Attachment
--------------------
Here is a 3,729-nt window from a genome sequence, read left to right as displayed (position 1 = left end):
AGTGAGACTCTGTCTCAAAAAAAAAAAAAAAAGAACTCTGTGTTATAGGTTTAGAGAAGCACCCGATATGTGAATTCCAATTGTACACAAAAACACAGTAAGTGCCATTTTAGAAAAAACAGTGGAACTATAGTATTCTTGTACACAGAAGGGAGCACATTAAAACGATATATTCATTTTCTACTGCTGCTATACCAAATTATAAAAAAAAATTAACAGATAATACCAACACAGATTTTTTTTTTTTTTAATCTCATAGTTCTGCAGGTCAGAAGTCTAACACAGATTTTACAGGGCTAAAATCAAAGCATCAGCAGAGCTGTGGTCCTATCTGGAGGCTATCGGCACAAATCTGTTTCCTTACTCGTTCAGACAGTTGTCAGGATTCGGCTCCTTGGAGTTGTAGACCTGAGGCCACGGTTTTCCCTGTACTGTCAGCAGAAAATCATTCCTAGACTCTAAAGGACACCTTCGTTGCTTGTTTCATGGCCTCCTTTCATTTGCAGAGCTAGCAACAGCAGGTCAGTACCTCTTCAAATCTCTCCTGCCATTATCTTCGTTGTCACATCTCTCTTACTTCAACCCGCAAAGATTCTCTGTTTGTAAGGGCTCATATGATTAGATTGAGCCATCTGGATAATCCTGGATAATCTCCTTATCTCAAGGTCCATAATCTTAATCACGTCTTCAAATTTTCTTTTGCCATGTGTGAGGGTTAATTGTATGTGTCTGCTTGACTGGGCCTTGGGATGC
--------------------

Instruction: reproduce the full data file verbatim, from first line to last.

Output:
Here is a 3,729-nt window from a genome sequence, read left to right as displayed (position 1 = left end):
AGTGAGACTCTGTCTCAAAAAAAAAAAAAAAAGAACTCTGTGTTATAGGTTTAGAGAAGCACCCGATATGTGAATTCCAATTGTACACAAAAACACAGTAAGTGCCATTTTAGAAAAAACAGTGGAACTATAGTATTCTTGTACACAGAAGGGAGCACATTAAAACGATATATTCATTTTCTACTGCTGCTATACCAAATTATAAAAAAAAATTAACAGATAATACCAACACAGATTTTTTTTTTTTTTAATCTCATAGTTCTGCAGGTCAGAAGTCTAACACAGATTTTACAGGGCTAAAATCAAAGCATCAGCAGAGCTGTGGTCCTATCTGGAGGCTATCGGCACAAATCTGTTTCCTTACTCGTTCAGACAGTTGTCAGGATTCGGCTCCTTGGAGTTGTAGACCTGAGGCCACGGTTTTCCCTGTACTGTCAGCAGAAAATCATTCCTAGACTCTAAAGGACACCTTCGTTGCTTGTTTCATGGCCTCCTTTCATTTGCAGAGCTAGCAACAGCAGGTCAGTACCTCTTCAAATCTCTCCTGCCATTATCTTCGTTGTCACATCTCTCTTACTTCAACCCGCAAAGATTCTCTGTTTGTAAGGGCTCATATGATTAGATTGAGCCATCTGGATAATCCTGGATAATCTCCTTATCTCAAGGTCCATAATCTTAATCACGTCTTCAAATTTTCTTTTGCCATGTGTGAGGGTTAATTGTATGTGTCTGCTTGACTGGGCCTTGGGATGC